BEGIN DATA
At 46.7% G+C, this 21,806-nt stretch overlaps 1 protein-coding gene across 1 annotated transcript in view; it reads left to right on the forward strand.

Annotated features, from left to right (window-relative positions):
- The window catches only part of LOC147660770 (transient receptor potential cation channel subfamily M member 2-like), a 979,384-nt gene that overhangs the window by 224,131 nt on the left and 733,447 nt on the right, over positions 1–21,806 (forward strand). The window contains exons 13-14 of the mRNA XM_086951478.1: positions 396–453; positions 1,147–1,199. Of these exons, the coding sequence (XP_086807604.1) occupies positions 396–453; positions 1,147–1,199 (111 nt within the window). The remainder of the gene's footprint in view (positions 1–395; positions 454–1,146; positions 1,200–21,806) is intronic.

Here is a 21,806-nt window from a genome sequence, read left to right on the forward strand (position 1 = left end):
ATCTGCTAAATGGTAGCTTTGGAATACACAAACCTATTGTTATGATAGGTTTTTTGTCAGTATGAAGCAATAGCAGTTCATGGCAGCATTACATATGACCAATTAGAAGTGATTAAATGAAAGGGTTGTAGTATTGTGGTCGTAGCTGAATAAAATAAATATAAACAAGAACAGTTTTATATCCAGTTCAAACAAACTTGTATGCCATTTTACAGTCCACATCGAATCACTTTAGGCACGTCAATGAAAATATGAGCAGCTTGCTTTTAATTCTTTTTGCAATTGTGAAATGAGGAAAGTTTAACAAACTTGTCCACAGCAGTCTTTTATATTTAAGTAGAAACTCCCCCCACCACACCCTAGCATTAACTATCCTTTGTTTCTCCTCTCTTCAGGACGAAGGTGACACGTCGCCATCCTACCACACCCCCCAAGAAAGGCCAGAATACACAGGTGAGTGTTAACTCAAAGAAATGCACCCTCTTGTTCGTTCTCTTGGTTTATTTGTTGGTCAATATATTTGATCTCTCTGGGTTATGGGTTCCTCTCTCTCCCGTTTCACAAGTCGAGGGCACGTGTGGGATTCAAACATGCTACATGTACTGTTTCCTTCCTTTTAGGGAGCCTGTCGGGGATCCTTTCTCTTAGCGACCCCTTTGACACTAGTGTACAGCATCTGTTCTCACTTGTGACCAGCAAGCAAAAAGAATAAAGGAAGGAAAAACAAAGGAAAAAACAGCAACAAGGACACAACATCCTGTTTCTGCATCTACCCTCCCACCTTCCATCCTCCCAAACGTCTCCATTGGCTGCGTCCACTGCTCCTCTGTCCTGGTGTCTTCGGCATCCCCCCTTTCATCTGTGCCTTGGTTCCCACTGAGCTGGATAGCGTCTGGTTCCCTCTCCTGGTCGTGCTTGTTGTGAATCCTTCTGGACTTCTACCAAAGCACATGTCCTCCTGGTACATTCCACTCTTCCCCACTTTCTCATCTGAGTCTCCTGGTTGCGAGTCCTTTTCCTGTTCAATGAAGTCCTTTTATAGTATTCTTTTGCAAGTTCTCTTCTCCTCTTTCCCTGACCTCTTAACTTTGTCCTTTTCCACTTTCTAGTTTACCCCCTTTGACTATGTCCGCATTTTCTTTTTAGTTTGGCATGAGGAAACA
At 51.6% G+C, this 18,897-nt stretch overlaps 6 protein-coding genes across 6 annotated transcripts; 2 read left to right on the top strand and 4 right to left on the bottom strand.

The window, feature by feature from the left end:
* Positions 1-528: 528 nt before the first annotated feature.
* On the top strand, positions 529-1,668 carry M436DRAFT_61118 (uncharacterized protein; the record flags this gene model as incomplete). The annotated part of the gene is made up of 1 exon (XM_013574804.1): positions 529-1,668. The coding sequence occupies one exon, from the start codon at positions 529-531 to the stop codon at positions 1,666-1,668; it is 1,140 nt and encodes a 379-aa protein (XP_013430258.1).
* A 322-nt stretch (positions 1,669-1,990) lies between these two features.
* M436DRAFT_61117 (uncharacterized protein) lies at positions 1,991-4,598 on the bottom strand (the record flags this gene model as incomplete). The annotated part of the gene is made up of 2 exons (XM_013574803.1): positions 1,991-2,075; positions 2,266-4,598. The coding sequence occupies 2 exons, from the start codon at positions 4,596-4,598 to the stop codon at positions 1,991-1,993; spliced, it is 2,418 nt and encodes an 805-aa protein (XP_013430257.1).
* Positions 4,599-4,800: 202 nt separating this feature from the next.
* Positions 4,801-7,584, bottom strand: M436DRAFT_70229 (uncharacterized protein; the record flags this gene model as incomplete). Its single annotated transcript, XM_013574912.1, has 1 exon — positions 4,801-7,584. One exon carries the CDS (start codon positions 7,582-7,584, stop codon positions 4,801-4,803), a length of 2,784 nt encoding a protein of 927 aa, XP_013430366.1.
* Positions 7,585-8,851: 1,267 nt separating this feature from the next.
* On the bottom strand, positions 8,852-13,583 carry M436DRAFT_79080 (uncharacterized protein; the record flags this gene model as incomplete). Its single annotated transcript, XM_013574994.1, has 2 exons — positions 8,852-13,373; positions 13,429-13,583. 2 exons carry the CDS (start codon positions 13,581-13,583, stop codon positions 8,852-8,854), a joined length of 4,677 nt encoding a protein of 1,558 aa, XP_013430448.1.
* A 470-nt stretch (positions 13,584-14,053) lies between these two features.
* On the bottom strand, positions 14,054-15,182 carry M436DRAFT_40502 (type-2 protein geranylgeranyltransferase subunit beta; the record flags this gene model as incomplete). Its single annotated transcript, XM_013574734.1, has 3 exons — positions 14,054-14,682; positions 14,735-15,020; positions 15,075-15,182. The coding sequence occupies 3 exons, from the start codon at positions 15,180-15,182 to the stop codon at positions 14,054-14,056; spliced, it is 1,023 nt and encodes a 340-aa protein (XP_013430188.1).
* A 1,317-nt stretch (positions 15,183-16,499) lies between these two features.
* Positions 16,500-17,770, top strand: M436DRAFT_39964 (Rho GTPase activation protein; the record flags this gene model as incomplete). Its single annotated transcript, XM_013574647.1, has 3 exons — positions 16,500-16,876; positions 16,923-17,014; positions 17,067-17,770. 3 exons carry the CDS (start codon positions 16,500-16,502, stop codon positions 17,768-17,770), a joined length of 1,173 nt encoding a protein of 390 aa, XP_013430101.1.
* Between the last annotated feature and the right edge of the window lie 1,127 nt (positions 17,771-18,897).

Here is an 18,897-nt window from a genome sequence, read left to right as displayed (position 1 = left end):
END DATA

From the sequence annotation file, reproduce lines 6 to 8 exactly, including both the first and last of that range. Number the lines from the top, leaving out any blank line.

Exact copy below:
At 51.6% G+C, this 18,897-nt stretch overlaps 6 protein-coding genes across 6 annotated transcripts; 2 read left to right on the top strand and 4 right to left on the bottom strand.

The window, feature by feature from the left end:
* Positions 1-528: 528 nt before the first annotated feature.